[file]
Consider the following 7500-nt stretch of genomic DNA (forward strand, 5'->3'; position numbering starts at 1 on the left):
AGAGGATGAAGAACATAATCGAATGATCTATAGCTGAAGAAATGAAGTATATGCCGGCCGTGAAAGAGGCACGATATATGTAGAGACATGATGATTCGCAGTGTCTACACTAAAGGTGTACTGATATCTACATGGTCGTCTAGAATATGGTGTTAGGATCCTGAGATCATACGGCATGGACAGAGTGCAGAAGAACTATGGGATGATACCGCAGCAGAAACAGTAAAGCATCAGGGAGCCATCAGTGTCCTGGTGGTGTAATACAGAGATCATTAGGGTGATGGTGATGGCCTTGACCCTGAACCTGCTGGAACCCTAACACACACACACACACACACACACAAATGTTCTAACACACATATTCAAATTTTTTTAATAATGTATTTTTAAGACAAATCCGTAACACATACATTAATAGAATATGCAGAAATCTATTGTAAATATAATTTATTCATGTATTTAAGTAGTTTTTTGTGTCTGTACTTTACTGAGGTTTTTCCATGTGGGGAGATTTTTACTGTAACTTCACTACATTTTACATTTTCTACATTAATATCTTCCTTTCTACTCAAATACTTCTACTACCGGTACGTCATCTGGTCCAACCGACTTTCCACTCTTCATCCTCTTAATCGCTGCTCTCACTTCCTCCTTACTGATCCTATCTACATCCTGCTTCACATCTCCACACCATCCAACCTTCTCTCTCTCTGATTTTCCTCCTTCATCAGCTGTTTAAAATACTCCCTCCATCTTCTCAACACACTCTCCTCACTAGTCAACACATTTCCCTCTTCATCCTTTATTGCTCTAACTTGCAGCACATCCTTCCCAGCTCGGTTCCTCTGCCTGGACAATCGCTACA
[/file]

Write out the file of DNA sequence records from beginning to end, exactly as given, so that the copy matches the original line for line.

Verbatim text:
Consider the following 7500-nt stretch of genomic DNA (forward strand, 5'->3'; position numbering starts at 1 on the left):
AGAGGATGAAGAACATAATCGAATGATCTATAGCTGAAGAAATGAAGTATATGCCGGCCGTGAAAGAGGCACGATATATGTAGAGACATGATGATTCGCAGTGTCTACACTAAAGGTGTACTGATATCTACATGGTCGTCTAGAATATGGTGTTAGGATCCTGAGATCATACGGCATGGACAGAGTGCAGAAGAACTATGGGATGATACCGCAGCAGAAACAGTAAAGCATCAGGGAGCCATCAGTGTCCTGGTGGTGTAATACAGAGATCATTAGGGTGATGGTGATGGCCTTGACCCTGAACCTGCTGGAACCCTAACACACACACACACACACACACACAAATGTTCTAACACACATATTCAAATTTTTTTAATAATGTATTTTTAAGACAAATCCGTAACACATACATTAATAGAATATGCAGAAATCTATTGTAAATATAATTTATTCATGTATTTAAGTAGTTTTTTGTGTCTGTACTTTACTGAGGTTTTTCCATGTGGGGAGATTTTTACTGTAACTTCACTACATTTTACATTTTCTACATTAATATCTTCCTTTCTACTCAAATACTTCTACTACCGGTACGTCATCTGGTCCAACCGACTTTCCACTCTTCATCCTCTTAATCGCTGCTCTCACTTCCTCCTTACTGATCCTATCTACATCCTGCTTCACATCTCCACACCATCCAACCTTCTCTCTCTCTGATTTTCCTCCTTCATCAGCTGTTTAAAATACTCCCTCCATCTTCTCAACACACTCTCCTCACTAGTCAACACATTTCCCTCTTCATCCTTTATTGCTCTAACTTGCAGCACATCCTTCCCAGCTCGGTTCCTCTGCCTGGACAATCGCTACA